Following the Hunger Games trilogy, When the Rivers Run Dry: Water–The Defining Crisis of the Twenty-first Century has thus far been the runner-up as the book I didn’t want to put down. While I’m not sure if water will be the defining crisis of the twenty-first century, there is no doubt that many parts of the world are already at crisis level.
Our Influence on the Crises and The Tragedy of the Commons
In our affluence and relative isolation from much of the world, it’s easy to forget about the necessity of water and the consequences for using it as if it’s an endless resource. Yet, often it is our affluence that is affecting the global water crises on a daily basis.
For instance, proclivity for wardrobe expansion could very well impact farmers in India. In an attempt to feed the Western appetite for more clothes for less money, a cotton-plant clothing factory in India takes dangerous shortcuts by not treating their water-run-off, which is filled with carcinogenic and poisonous chemicals. Because they also have unlimited (at least for the time) funding compared to the surrounding people and industries, they can afford to buy and waste water while nearby villagers die of thirst. And even when their local water harvesters realize the danger of providing water to the dye factory, they feel they can’t stop. “This is what environmentalists call ‘the tragedy of the commons’. Everybody chases short-term wealth even at the cost of destroying their long-term collective future. Nobody can afford to miss out on the boom, because they will all share in the eventual bust (41).” Meanwhile, the water harvesters continue to harvest water, continually decreasing the local water table. The chemicals leach into the soil and back into the ground water, and nearby villagers begin to die of arsenic poisoning, salt poisoning, and birth defects are at an all time high. Eventually, the soil will be so contaminated that even crops won’t grow, and villagers will either starve to death or become environmental refugees. Granted, it may be a stretch to say that will all be the result of buying an extra t-shirt, but the remainder of the story is not hypothetcial and currently taking place in India.
Lessons of Hydrology
We also tend to apply Westernized hydrology across the board. This often does more damage than good. Damning a river or lake to may provide more water to one area, but what does it do to the people/environment upstream or downstream? Or does damning water in a high heat area with much more surface-area exposure cause more water loss than if we had left the water in its natural places? We are also drying up aquifers of water that may not be able to be replenished. Subsurface aquifers, of course don’t know political boundaries or state borders. So one country’s use of water may actually be taking a valuable resource from neighboring countries. These are just a few of the problems in global hydrology that are discussed.
While the majority of the book discusses the water crises, the final matter does spend some time discussing solutions. The author proposes less-invasive water solutions, and solutions which consider the long-term effects of water use and exploitation. In many cases, it would be wiser to learn to work with nature, rather than against it. In the long run, it is also more beneficial to rediscover, relearn, and reteach ancient and more natural methods of harvesting water.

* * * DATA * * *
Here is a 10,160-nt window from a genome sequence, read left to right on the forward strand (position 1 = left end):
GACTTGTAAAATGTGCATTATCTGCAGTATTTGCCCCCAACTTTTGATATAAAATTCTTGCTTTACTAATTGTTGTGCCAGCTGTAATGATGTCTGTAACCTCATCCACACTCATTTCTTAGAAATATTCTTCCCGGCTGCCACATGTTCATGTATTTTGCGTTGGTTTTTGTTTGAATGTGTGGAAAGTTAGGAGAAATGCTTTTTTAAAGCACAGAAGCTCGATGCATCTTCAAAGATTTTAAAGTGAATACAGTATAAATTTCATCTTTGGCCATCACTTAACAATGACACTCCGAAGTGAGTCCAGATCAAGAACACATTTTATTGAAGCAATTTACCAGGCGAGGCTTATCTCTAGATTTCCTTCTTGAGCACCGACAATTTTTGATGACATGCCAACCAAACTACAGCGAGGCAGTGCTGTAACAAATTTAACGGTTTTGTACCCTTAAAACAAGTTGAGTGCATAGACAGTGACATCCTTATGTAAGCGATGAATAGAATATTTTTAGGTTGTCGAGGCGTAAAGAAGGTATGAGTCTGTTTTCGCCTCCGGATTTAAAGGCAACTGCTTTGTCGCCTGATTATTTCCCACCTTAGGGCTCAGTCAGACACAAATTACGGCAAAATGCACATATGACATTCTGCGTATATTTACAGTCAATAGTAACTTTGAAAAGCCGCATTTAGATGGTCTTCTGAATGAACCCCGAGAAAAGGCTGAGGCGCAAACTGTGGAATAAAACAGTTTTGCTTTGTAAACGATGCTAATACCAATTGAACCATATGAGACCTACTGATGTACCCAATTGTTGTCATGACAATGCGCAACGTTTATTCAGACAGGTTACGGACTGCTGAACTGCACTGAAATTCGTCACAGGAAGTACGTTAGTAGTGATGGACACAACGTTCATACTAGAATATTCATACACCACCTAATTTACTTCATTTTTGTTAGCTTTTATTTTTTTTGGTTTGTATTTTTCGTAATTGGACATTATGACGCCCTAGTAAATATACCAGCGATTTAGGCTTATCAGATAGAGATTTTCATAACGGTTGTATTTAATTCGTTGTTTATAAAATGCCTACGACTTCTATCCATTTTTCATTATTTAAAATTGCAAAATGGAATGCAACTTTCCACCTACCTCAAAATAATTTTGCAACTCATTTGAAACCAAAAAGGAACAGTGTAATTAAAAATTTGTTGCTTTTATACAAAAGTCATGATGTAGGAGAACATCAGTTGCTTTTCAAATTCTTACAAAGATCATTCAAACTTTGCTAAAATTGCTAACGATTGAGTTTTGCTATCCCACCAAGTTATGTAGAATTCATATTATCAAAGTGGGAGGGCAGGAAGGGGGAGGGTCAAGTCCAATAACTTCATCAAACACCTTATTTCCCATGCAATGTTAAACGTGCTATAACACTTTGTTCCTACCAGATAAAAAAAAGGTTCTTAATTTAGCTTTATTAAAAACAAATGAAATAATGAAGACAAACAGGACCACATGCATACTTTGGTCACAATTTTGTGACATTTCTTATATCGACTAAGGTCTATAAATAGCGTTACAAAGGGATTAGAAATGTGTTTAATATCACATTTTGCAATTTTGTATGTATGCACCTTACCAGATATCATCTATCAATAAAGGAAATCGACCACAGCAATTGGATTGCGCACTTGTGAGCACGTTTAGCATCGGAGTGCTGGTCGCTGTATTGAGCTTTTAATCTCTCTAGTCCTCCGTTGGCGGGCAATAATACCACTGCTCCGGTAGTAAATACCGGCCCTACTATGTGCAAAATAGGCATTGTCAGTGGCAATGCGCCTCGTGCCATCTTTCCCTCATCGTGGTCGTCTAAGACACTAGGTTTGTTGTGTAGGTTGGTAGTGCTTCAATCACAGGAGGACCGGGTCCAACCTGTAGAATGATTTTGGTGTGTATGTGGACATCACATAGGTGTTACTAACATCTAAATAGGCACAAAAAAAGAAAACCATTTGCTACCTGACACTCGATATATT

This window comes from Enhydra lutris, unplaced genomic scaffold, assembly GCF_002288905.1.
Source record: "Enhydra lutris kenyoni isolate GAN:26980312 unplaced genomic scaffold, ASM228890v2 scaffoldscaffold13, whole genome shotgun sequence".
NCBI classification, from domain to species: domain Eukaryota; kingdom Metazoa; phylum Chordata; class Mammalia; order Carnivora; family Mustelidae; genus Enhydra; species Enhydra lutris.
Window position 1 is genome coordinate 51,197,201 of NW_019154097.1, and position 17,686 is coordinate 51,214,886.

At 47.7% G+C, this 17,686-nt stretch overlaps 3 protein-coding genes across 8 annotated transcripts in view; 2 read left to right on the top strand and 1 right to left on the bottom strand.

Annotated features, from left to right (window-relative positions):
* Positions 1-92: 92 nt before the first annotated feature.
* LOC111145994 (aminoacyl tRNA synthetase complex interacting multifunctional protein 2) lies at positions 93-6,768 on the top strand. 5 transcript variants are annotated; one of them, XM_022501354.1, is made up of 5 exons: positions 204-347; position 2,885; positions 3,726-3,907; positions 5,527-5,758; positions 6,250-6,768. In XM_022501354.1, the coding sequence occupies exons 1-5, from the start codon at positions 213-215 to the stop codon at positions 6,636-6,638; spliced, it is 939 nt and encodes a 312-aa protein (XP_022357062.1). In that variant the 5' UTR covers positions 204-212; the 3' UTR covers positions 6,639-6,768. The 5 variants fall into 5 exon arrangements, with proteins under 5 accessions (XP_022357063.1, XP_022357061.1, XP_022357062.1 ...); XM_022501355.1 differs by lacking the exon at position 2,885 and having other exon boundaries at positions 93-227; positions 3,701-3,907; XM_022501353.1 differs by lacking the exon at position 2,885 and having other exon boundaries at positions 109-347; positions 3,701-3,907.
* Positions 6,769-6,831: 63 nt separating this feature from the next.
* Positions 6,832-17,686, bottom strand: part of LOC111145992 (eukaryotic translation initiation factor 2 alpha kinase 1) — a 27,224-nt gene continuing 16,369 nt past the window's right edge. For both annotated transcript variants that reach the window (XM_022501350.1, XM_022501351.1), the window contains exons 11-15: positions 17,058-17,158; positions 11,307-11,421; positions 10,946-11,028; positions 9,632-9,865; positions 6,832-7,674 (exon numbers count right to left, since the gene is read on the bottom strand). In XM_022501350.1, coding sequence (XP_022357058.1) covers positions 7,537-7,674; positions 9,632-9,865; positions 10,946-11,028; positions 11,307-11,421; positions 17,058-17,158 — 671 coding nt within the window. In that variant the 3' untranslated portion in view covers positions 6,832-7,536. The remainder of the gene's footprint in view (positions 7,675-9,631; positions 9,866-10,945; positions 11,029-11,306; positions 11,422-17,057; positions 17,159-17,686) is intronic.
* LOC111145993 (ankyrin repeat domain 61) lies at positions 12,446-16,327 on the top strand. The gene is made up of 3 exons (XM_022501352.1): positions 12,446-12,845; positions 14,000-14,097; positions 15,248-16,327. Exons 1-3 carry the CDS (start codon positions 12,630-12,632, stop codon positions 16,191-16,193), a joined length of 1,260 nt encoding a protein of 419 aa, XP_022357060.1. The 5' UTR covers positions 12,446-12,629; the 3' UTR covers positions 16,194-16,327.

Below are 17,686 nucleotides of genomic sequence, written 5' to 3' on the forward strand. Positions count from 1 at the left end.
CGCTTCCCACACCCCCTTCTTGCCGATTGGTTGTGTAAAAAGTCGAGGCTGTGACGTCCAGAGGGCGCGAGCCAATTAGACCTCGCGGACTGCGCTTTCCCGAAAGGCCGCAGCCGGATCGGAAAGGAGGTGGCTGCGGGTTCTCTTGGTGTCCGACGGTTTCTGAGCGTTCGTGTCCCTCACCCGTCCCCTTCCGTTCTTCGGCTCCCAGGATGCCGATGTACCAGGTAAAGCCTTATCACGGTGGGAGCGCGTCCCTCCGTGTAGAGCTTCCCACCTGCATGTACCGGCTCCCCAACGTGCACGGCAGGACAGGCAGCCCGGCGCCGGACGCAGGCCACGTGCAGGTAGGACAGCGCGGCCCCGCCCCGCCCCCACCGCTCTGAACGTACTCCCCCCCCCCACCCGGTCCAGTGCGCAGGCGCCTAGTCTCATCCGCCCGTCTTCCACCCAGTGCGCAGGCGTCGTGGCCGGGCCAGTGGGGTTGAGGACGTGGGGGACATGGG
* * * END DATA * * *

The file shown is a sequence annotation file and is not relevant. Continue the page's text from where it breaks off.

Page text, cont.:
From personal experience, it was interesting to learn more about drip irrigation, it’s history, and it’s current implementation. While on rather productively intense mission trips with Teen Missions International in 1999 and 2000, we took drip irrigation systems to Madagascar and Kenya. During those 8 weeks each summer, we had special training courses on using the systems and teaching other to use them.
After reading this book, I’m reminded that our attempts to escape the curse are never really true cures for the cursed ground and painful toils. Our reduction of labor, disease, or hardship in one area still usually sees it manifested in another area. (For instance, chemotherapy that may cure cancer often produces miserable side effects.) In some ways, thinking about that and reading this book could be discouraging. And while we know that perfect shalom will not be brought about until the end of the age, we can still labor to bring about small pictures of that perfect shalom in this broken world.
Often, (particularly, American) Christians tend to overreact against anything with a hint of perceived environmentalism, thus swinging the pendulum to remaining wasteful and leaving a trail of mess in our wake. We generally think that modern methods and industrialization are what is best for all people in all places. But we cannot simply blindly use creation without considering the consequences, particularly thinking of how those consequences could effect others. Christians, especially, should remember our two-fold commands of loving God and loving our neighbors and filter our thinking and actions through those teachings.
Ultimately, we can still realize that God is sovereignly in control of His universe while simultaneously being faithful stewards and tenders of the Earth in the time and space we are given. This book provides much food for thought, particularly for those of us who can read the book and moments later go get a glass of water from the tap, wash our hands in the room next to us, and do a load of laundry at any time of the day. Perhaps it can also quite literally allow us to learn how to better provide and preserve safe, clean water for the thirsty, as well.
There are some parts of this book that may border on overemphasis of the part water has played in the rise and fall of civilizations, and some solutions may also be harmful long-term to both humans and the environment. The book could also be improved by giving more sources, references, and resources on the subject. Overall, it is a fascinating and eye-opening read..